My own brand of narrow vision at work here: I’m not a big coffee shop person; I go rarely and usually when I have a deadline that I have put off until I can’t bear it anymore and I need a change of venue to focus.
See on www.transracialparenting.com
Lydia Maria Child introduced the literary character that we call the tragic mulatto1 in two short stories: “The Quadroons” (1842) and “Slavery’s Pleasant Homes” (1843). She portrayed this light skinned woman as the offspring of a white slaveholder and his black female slave. This mulatto’s life was indeed tragic. She was ignorant of both her mother’s race and her own. She believed herself to be white and free. Her heart was pure, her manners impeccable, her language polished, and her face beautiful. Her father died; her “negro blood” discovered, she was remanded to slavery, deserted by her white lover, and died a victim of slavery and white male violence. A similar portrayal of the near-white mulatto appeared in Clotel(1853), a novel written by black abolitionist William Wells Brown.
See on www.ferris.edu
See on dailytrojan.com
Race remains an issue in America, yet many try to ignore it in hopes of achieving a post-racial society. Instead, we need to combat racism by addressing race directly.
See on www.policymic.com
What you see here are candid submissions from people who have engaged in a little exercise. Here’s how it works. Think about the word Race. How would you distill your thoughts, experiences or observations about race into one sentence that only has six words?
That’s right. Your thoughts. One sentence. Six words.
– See more at: http://theracecardproject.com/#sthash.B6WzaoaM.dpuf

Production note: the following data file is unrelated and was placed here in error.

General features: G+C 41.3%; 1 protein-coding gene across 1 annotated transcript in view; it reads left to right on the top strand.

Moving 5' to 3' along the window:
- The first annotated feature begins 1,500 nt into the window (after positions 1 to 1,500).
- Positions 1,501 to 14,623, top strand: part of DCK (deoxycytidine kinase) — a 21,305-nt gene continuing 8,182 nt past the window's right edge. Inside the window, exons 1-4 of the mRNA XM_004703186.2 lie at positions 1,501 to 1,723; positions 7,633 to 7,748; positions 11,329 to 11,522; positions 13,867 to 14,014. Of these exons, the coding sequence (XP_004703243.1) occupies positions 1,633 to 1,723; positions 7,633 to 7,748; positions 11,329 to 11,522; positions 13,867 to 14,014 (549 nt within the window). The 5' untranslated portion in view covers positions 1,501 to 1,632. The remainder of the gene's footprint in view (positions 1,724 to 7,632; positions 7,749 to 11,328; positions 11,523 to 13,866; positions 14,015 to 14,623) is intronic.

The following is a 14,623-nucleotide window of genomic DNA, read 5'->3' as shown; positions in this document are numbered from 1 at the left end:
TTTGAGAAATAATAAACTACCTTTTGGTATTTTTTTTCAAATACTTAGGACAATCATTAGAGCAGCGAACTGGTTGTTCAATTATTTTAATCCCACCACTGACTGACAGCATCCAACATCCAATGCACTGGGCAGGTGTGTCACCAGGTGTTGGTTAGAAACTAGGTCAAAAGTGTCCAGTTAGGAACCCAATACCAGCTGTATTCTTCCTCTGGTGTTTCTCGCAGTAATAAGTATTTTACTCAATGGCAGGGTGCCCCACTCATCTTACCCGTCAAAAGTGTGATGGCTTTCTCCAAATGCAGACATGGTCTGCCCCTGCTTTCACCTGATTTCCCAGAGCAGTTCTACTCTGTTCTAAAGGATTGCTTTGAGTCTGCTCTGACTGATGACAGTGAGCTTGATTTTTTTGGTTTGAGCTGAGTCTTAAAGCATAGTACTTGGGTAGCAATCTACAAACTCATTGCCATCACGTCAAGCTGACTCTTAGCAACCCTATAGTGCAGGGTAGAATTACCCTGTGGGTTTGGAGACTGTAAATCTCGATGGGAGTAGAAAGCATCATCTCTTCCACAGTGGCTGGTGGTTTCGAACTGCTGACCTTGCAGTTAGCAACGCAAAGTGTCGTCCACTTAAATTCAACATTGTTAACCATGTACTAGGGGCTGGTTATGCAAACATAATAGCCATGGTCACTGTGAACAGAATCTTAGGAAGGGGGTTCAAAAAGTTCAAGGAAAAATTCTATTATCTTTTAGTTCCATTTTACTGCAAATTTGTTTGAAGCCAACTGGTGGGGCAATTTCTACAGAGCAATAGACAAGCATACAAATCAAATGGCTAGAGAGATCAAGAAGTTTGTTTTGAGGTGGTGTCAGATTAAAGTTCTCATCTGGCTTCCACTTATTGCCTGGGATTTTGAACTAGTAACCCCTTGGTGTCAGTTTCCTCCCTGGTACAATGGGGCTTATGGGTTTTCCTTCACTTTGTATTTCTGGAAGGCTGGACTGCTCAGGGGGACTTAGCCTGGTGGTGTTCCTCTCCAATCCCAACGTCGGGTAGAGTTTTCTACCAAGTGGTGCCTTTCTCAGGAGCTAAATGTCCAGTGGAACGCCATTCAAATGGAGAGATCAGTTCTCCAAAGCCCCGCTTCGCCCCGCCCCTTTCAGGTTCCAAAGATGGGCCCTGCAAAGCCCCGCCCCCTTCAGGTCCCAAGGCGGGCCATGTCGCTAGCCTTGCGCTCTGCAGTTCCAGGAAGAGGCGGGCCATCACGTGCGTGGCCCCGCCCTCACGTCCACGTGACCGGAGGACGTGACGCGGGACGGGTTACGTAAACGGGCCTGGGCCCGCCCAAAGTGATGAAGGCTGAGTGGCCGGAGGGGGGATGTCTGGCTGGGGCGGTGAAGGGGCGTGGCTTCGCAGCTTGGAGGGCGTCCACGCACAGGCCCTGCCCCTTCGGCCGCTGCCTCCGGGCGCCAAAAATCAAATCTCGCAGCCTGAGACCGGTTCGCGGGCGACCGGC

See on theracecardproject.com
The man in the next seat had been eyeing her furtively for a while, so Asst. Prof. Kerry Ann Rockquemore (Sociology) figured it was only a matter of time before the question came.
“What are you?”
There was neither malice nor menace in her fellow airplane passenger’s voice, but Rockquemore – recalling the event in a recent interview – knew what he was asking: He wanted to know her racial and ethnic background.
The daughter of a black father and white mother, Rockquemore was no stranger to questions and misperceptions about her appearance. That very day, one person had spoken Spanish to her, apparently thinking she was Latina, and a casual remark by the attendant at her flight check-in indicated that he took her for Italian.
“What are you?”
See on www.bc.edu
Vanderbilt professor Daniel Sharfstein discusses the history of the imprecise definition of race in America
See on www.smithsonianmag.com
This post is in partnership with TheShadowLeague.com.
You remember: Barack Obama won the presidency, everyone was feeling all bloated with hope and the images of the Civil Rights era took on a shiny new hue, on the way from legend to prophecy. Eulogies for the recently deceased specter of racism met no sarcasm or derision; token blacks and browns everywhere suddenly, unimaginably belonged, like a stumble that becomes a part of a dance. We frolicked for a moment in the utopic playground of Post-Race America, where no one could see or respond to race because we were, you know, over it.
See on www.huffingtonpost.com
“George Zimmerman ruined not only the Martins’ lives, but his own. He may not be in jail now, but he will surely be imprisoned for the rest of his life. And it is not because he is “evil” or “racist” (he may or may not be those things, I don’t know), but because his choices that night were constrained by a corrupt and violent culture that severely limited his “choices.” -Brett Russell Coleman
See on magicmulatto.com